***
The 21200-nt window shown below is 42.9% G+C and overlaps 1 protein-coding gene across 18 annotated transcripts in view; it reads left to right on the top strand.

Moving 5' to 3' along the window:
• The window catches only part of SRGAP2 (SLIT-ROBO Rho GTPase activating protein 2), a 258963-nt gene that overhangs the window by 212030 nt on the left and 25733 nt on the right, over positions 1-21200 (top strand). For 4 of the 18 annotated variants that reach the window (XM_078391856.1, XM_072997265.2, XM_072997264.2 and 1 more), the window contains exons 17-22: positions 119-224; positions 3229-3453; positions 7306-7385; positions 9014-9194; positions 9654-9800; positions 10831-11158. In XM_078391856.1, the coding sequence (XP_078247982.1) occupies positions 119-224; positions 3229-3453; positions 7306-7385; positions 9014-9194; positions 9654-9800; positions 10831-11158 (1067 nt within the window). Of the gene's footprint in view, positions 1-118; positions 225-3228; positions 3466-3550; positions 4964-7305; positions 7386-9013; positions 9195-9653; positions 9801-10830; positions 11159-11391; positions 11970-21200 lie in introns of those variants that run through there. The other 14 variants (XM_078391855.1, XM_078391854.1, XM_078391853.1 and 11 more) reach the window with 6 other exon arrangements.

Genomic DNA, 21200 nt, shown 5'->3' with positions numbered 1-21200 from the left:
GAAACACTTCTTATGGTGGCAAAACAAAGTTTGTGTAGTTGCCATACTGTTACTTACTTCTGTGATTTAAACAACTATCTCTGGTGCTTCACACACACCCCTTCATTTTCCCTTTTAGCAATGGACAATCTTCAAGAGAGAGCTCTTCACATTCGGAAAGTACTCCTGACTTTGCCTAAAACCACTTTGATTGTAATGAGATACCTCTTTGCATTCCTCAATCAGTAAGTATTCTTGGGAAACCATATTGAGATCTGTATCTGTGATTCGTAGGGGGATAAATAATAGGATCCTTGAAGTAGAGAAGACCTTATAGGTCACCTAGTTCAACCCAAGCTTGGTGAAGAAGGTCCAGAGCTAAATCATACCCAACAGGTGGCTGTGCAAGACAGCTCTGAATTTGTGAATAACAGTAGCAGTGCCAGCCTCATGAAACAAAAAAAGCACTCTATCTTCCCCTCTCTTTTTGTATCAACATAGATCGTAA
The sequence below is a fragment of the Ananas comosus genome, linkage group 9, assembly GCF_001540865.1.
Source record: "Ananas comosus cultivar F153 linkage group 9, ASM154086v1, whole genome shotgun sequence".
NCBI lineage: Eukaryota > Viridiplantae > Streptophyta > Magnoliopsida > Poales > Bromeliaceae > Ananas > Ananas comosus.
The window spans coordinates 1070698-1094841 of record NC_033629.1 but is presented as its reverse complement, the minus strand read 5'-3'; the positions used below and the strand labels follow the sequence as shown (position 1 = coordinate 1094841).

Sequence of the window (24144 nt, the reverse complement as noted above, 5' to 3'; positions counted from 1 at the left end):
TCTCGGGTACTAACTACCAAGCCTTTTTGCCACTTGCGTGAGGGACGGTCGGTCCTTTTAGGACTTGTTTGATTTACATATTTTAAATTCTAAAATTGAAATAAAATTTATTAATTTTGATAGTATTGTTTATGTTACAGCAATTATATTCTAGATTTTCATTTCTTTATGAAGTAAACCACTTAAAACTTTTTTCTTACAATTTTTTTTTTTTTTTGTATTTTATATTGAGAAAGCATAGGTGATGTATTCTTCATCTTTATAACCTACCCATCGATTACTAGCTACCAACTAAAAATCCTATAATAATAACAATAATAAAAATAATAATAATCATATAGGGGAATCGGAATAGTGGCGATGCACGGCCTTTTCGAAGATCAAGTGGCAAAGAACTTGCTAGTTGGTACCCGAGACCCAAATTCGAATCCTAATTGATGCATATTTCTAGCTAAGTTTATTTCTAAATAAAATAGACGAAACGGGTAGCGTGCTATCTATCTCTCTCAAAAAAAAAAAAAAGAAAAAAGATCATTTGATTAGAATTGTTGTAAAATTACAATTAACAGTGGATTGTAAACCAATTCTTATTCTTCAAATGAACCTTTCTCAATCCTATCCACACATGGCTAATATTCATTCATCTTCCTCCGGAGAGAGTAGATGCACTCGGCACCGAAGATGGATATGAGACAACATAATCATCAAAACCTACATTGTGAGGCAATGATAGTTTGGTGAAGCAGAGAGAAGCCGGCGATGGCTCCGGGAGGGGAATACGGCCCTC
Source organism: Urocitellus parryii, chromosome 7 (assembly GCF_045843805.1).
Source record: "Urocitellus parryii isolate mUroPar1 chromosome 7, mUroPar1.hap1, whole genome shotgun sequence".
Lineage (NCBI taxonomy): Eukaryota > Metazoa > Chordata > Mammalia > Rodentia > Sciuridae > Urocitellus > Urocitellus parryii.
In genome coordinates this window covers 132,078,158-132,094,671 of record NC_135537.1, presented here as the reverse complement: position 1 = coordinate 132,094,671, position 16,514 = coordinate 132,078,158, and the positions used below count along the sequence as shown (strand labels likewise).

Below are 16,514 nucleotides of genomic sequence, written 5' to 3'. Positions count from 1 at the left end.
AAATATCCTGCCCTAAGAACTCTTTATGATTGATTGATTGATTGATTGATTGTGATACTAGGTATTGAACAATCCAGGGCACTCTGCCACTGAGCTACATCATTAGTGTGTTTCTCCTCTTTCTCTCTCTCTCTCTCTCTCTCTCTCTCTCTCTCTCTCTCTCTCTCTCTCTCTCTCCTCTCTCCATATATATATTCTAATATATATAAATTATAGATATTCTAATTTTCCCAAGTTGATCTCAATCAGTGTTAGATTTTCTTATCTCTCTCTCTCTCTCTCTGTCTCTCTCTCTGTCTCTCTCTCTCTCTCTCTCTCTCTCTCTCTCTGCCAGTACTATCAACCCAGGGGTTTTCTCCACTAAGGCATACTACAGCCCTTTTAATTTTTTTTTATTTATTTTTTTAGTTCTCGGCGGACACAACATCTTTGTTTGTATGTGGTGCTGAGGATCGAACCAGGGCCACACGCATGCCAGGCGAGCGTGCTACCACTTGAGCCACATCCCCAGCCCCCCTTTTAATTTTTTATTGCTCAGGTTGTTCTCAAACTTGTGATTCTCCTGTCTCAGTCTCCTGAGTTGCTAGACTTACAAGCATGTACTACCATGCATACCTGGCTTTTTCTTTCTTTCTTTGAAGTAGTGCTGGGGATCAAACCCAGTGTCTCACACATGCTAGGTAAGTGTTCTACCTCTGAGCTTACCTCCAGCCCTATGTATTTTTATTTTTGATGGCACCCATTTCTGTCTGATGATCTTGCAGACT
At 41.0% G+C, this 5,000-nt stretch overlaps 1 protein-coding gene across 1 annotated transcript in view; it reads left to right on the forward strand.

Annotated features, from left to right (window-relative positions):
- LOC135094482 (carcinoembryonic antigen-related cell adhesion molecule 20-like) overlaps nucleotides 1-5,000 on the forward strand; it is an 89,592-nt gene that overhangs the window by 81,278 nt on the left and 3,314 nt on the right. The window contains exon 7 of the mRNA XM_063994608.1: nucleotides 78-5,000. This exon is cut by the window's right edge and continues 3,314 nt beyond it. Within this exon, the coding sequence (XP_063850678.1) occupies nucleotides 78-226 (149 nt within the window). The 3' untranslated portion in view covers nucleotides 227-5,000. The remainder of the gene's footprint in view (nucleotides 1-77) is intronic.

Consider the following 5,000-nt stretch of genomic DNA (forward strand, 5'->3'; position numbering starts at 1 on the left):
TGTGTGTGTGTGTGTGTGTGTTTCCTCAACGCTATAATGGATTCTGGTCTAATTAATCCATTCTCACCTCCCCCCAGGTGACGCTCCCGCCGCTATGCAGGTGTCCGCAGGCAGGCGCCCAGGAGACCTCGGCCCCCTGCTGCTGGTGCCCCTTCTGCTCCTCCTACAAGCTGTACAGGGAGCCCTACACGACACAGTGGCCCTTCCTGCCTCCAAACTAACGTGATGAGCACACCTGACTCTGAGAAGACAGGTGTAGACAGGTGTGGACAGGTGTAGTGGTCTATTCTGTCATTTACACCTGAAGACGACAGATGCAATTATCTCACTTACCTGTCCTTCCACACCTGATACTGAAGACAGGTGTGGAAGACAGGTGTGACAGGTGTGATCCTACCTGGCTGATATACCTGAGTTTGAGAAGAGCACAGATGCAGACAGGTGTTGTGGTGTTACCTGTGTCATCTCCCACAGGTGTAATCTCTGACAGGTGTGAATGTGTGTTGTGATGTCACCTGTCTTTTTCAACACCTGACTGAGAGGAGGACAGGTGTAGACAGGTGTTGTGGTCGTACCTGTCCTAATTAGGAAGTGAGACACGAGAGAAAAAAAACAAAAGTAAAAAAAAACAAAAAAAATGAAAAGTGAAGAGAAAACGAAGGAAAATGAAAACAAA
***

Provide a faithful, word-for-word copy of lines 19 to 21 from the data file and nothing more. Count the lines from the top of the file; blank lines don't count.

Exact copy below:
Annotated features, from left to right (window-relative positions):
- LOC135094482 (carcinoembryonic antigen-related cell adhesion molecule 20-like) overlaps nucleotides 1-5,000 on the forward strand; it is an 89,592-nt gene that overhangs the window by 81,278 nt on the left and 3,314 nt on the right. The window contains exon 7 of the mRNA XM_063994608.1: nucleotides 78-5,000. This exon is cut by the window's right edge and continues 3,314 nt beyond it. Within this exon, the coding sequence (XP_063850678.1) occupies nucleotides 78-226 (149 nt within the window). The 3' untranslated portion in view covers nucleotides 227-5,000. The remainder of the gene's footprint in view (nucleotides 1-77) is intronic.

Consider the following 5,000-nt stretch of genomic DNA (forward strand, 5'->3'; position numbering starts at 1 on the left):